The new satellite gravity missions (CHAMP, GRACE and GOCE) will all bring substantial improvements to our knowledge of the gravity field and thereby of the (quasi-) geoid. One of the aims of the Gravity Field and Steady-State Ocean Circulation Explorer (GOCE) is to determine the geoid to within 1 cm at wavelengths down to 100 km.When determining local or regional geoids, a large part of the error is due to the error in the spherical harmonic expansion used as a reference field in remove-restore calculations. We have estimated this error for the EGM96 and for the future GOCE based model using the so-called error-degree variances associated with these models. These variances have for GOCE been determined in studies analysing the mission performance.The error-degree variances have been used in a Monte-Carlo like generation of pertubations of the EGM96 and the GOCE gravity field model in various scenarios (moderate topography, medium varying topography and Alpine topography) by scaling the error-degree variances. The error of a derived quantity like a geoid height differences have then been estimated by calculating the root-mean square variation of the results.Based on typically 50 generated models (for EGM96 and GOCE) we have estimated mean errors of geoid height differences between the continents as well as for typical levelling lines on the continents. For geoid height differences between the continents the EGM96 error is found to be between 0.45 m and 0.60 m, while the corresponding error when using GOCE decreased to between 0.05 and 0.10 m. For levelling lines of distances between 25 km and 500 km a similar improvement was found, so that maximal errors decreased from 0.88 m to 0.09 m in Alpine topography and from 0.44 m to 0.03 m in Scandinavian type topography. Obviously the use of local gravity anomalies, gravity disturbances, GPS/levelling geoid height differences as well as topographic information may further improve the results. Consequently 1-cm geoid height differences should easily be obtained in areas where these types of data are available.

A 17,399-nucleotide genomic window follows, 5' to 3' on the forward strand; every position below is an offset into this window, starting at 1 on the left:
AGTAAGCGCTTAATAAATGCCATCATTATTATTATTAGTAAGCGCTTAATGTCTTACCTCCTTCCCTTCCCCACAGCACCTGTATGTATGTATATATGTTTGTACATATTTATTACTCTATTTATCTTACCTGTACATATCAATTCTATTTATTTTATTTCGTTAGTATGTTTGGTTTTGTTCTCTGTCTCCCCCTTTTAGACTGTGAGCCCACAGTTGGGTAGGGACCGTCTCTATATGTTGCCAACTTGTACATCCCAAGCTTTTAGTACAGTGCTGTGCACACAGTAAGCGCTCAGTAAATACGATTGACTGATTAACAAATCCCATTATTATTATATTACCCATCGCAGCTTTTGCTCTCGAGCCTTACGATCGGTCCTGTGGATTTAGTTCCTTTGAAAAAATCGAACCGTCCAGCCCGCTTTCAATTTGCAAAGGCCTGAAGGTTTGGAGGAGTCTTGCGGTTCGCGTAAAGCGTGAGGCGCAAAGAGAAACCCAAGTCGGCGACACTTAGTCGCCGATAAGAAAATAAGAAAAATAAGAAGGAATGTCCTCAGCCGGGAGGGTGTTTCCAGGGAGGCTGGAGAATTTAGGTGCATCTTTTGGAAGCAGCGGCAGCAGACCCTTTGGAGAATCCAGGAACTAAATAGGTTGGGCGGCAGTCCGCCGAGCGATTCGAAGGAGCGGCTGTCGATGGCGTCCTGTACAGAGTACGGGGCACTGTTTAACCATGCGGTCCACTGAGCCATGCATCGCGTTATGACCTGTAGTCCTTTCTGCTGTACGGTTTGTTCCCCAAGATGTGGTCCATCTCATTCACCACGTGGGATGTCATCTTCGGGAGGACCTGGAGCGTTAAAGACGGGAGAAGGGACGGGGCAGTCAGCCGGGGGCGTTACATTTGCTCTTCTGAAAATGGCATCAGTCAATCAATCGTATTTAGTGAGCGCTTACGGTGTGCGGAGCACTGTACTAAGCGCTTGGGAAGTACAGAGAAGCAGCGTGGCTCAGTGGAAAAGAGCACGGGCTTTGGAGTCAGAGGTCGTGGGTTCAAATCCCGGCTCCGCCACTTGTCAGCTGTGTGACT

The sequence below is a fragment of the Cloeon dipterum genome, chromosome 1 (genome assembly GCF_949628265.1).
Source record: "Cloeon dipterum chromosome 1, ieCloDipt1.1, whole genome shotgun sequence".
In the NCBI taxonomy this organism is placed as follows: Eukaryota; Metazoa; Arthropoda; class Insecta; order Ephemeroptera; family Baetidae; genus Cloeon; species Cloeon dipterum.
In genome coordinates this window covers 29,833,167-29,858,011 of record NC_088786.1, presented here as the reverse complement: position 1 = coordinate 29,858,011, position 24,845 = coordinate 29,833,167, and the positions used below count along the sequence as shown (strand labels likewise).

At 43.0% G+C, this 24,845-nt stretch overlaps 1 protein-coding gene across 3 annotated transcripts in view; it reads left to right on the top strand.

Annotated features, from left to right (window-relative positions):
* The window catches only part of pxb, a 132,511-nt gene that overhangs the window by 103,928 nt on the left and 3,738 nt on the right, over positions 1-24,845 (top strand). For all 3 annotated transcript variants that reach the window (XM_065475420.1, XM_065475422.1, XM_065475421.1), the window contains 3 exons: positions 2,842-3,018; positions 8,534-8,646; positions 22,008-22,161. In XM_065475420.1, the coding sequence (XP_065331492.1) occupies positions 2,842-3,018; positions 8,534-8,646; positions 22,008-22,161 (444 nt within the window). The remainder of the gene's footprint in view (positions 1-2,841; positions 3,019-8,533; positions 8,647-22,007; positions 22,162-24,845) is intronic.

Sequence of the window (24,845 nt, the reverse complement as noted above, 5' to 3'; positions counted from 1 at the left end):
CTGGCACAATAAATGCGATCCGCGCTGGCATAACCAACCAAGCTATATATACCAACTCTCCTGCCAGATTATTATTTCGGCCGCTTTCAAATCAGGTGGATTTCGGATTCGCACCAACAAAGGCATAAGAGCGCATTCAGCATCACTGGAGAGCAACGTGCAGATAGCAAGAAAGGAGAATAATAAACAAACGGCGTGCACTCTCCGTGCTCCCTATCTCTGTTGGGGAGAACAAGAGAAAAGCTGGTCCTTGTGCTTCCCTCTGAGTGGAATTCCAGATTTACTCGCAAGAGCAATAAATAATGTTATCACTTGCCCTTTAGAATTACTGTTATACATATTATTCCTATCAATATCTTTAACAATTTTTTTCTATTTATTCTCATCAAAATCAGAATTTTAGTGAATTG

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- The 1-cm geoid after GOCE
C. C. Tscherning
- Springer Berlin Heidelberg
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